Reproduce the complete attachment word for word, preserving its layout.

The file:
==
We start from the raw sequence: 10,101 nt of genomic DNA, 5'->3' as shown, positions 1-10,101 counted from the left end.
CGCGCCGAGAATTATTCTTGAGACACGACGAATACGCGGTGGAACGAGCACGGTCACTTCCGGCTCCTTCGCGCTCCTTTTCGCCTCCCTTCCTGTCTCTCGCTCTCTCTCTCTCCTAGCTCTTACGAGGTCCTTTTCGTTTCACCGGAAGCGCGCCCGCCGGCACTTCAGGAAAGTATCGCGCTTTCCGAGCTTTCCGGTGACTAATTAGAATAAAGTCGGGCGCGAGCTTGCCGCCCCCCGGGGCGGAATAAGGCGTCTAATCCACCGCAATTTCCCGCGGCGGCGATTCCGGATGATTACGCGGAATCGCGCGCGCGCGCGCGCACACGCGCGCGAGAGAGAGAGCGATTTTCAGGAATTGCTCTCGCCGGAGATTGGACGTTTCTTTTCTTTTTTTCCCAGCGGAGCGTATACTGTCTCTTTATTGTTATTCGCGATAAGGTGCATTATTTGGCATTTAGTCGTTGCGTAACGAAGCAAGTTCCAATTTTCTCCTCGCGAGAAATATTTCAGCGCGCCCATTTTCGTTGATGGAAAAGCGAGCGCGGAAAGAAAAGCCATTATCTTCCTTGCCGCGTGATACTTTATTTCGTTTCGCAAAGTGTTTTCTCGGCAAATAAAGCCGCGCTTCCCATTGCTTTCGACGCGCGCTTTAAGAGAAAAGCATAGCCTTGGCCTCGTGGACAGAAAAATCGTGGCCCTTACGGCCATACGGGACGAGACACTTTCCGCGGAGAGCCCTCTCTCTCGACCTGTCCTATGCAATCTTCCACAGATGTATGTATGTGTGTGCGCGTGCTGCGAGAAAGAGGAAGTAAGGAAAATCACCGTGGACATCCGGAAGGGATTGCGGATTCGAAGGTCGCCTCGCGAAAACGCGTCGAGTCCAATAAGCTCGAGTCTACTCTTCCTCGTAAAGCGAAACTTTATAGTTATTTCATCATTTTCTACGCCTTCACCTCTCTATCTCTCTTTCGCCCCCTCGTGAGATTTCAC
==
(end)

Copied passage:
We start from the raw sequence: 10,101 nt of genomic DNA, 5'->3' as shown, positions 1-10,101 counted from the left end.
CGCGCCGAGAATTATTCTTGAGACACGACGAATACGCGGTGGAACGAGCACGGTCACTTCCGGCTCCTTCGCGCTCCTTTTCGCCTCCCTTCCTGTCTCTCGCTCTCTCTCTCTCCTAGCTCTTACGAGGTCCTTTTCGTTTCACCGGAAGCGCGCCCGCCGGCACTTCAGGAAAGTATCGCGCTTTCCGAGCTTTCCGGTGACTAATTAGAATAAAGTCGGGCGCGAGCTTGCCGCCCCCCGGGGCGGAATAAGGCGTCTAATCCACCGCAATTTCCCGCGGCGGCGATTCCGGATGATTACGCGGAATCGCGCGCGCGCGCGCGCACACGCGCGCGAGAGAGAGAGCGATTTTCAGGAATTGCTCTCGCCGGAGATTGGACGTTTCTTTTCTTTTTTTCCCAGCGGAGCGTATACTGTCTCTTTATTGTTATTCGCGATAAGGTGCATTATTTGGCATTTAGTCGTTGCGTAACGAAGCAAGTTCCAATTTTCTCCTCGCGAGAAATATTTCAGCGCGCCCATTTTCGTTGATGGAAAAGCGAGCGCGGAAAGAAAAGCCATTATCTTCCTTGCCGCGTGATACTTTATTTCGTTTCGCAAAGTGTTTTCTCGGCAAATAAAGCCGCGCTTCCCATTGCTTTCGACGCGCGCTTTAAGAGAAAAGCATAGCCTTGGCCTCGTGGACAGAAAAATCGTGGCCCTTACGGCCATACGGGACGAGACACTTTCCGCGGAGAGCCCTCTCTCTCGACCTGTCCTATGCAATCTTCCACAGATGTATGTATGTGTGTGCGCGTGCTGCGAGAAAGAGGAAGTAAGGAAAATCACCGTGGACATCCGGAAGGGATTGCGGATTCGAAGGTCGCCTCGCGAAAACGCGTCGAGTCCAATAAGCTCGAGTCTACTCTTCCTCGTAAAGCGAAACTTTATAGTTATTTCATCATTTTCTACGCCTTCACCTCTCTATCTCTCTTTCGCCCCCTCGTGAGATTTCAC